The above described cloud storage I/O request process and format used by CAS (200) to store volume data in the cloud is compatible with a “snapshot” based data backup. Referring to FIG. 4, volume 300 that is presented to a host 103 or set of hosts 103, 105 by a single CAS instance 200 is stored in the cloud in a tree structure. The nodes in the tree structure are represented by named cloud objects. Each cloud object contains either data or metadata. Leaf nodes contain strictly the volume data, while internal nodes contain lists of references to other cloud objects in the tree, as well as some extra metadata used for such things as versioning. In the example of FIG. 4, the volume object 301 and the region object 311 are the internal nodes, while the page object 321 is the leaf node where the data 323 are stored. The primary volume object having a volume ID 311 contains a set of three regions identified by region identifiers 303, 304, 306 (i.e., metadata) pointing to regions of the volume. In the example of FIG. 4, region identifier 303 points to region 311. Region 311 includes three pages identified by page identifiers 313, 314, 315. Page identifier 313 points to page 321 of the volume, which contains data 323. There is always a single volume object 301 for each CAS volume, but there are many regions and pages for each volume object. All of the region objects and page objects persist only in the cloud. The CAS 200 maintains local copies only for as long as is necessary to construct or read the data and metadata contained therein. The volume object 301 is maintained for the life of the CAS volume, but always as a shadow of the corresponding cloud object, i.e. any changes which are made by the CAS are immediately transmitted to the cloud.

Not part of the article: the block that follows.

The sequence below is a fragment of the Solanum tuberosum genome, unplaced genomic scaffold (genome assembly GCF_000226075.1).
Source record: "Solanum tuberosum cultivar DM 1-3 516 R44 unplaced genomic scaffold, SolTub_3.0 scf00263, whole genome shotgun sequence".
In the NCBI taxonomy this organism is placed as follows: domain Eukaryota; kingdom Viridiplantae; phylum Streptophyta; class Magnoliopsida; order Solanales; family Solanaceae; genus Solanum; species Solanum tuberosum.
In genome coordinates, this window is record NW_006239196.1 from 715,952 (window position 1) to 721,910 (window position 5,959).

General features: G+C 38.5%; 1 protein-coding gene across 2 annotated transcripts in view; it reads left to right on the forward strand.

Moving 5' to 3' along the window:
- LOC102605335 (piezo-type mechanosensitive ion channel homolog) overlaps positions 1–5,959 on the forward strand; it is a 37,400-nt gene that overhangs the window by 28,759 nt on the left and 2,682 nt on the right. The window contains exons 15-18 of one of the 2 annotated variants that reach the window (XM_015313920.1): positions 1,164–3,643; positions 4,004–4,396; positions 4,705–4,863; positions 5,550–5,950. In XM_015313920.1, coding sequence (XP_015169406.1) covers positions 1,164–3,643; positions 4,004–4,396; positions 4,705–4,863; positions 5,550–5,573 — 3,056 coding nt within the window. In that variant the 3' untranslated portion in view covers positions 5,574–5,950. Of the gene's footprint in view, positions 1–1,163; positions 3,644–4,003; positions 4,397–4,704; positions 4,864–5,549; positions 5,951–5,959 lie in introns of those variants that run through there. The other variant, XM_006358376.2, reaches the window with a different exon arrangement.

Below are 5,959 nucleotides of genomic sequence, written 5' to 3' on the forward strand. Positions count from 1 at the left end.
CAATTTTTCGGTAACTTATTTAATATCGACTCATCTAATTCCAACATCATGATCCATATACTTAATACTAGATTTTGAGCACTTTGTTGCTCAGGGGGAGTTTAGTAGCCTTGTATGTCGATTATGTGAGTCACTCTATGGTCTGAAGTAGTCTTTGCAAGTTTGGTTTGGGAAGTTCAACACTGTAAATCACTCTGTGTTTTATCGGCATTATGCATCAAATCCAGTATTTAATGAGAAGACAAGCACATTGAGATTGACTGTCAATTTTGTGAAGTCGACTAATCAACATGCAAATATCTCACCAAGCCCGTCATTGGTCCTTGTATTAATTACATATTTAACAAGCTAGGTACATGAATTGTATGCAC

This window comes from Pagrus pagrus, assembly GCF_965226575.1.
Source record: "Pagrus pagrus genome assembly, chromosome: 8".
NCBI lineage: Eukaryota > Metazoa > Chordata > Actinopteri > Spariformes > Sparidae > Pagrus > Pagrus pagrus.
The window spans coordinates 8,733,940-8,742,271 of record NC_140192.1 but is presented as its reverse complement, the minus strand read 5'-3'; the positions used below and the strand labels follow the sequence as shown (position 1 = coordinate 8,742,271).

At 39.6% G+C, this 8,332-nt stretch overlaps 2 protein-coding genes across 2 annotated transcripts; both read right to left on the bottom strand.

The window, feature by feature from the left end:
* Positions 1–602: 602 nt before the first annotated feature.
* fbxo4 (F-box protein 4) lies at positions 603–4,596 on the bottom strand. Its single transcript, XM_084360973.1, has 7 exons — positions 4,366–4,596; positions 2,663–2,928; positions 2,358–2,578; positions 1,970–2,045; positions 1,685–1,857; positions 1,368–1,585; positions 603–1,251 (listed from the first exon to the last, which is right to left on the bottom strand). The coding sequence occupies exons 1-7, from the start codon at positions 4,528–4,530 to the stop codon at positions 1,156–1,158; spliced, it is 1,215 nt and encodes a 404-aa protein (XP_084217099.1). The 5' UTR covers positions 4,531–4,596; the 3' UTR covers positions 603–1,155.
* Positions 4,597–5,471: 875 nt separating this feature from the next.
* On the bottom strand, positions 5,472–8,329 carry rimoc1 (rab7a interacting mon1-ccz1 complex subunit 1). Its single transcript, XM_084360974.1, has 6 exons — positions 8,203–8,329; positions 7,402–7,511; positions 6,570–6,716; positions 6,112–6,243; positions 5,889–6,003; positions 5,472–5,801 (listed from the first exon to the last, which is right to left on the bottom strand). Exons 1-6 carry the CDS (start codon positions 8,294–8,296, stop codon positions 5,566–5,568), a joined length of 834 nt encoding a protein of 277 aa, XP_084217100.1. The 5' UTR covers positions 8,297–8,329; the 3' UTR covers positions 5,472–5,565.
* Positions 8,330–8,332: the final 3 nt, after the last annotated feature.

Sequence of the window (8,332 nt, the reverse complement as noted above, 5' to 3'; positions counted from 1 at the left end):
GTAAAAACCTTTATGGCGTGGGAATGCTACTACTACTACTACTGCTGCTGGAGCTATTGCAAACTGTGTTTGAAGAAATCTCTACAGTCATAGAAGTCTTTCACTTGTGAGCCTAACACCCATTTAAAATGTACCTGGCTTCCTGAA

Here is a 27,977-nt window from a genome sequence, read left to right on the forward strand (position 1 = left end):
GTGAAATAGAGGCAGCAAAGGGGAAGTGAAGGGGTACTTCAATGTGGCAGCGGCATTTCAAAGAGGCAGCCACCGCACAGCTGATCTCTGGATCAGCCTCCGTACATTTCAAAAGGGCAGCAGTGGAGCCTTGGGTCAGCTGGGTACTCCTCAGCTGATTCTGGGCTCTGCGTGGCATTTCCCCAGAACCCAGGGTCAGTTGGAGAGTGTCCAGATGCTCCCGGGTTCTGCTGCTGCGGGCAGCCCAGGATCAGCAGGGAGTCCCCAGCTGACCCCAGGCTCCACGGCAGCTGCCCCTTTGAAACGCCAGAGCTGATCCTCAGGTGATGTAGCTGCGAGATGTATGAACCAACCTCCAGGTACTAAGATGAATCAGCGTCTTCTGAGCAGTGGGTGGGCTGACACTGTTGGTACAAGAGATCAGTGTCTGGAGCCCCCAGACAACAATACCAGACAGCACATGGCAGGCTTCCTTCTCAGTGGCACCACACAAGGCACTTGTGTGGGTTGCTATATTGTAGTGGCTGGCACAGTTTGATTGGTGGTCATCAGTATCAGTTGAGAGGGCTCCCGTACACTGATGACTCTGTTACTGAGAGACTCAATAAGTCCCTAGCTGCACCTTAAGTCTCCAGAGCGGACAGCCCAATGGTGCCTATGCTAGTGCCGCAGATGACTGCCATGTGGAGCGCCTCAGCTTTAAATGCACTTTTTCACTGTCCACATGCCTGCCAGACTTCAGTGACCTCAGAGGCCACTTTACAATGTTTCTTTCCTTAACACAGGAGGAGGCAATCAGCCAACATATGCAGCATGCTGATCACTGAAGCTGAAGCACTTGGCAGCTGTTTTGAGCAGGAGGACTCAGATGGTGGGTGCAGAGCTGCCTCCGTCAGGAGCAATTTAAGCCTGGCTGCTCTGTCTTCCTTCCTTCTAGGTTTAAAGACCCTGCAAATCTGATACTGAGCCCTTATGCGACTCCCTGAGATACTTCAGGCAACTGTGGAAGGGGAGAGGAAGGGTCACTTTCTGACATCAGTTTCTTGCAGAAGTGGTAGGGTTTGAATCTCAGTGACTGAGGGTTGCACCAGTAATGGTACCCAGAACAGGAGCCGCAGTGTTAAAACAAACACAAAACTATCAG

Based on this method, all of the data that describe the internal structure of a volume representation is always present in the cloud. In the case of a catastrophic failure of the CAS 200, only a small amount of metadata is necessary to recover the entire contents of the volume. In the simplest case, all that is needed is the object identifier of the volume object 301. Usually, though, additional information needs to be provided in order to locate and address the volume object 301 within the appropriate cloud provider. This representation of a volume structure lends itself to using the snapshot replication model in order to perform point-in-time copies of a volume in a cloud array. Furthermore, this representation allows sharing entire volumes and the datasets contained therein across multiple disparate systems performing a wide variety of tasks, in such a way as to eliminate operational overhead between the systems. Essentially, volumes can be transferred or shared between CAS instances without either copying the data or managing access to physical or network components.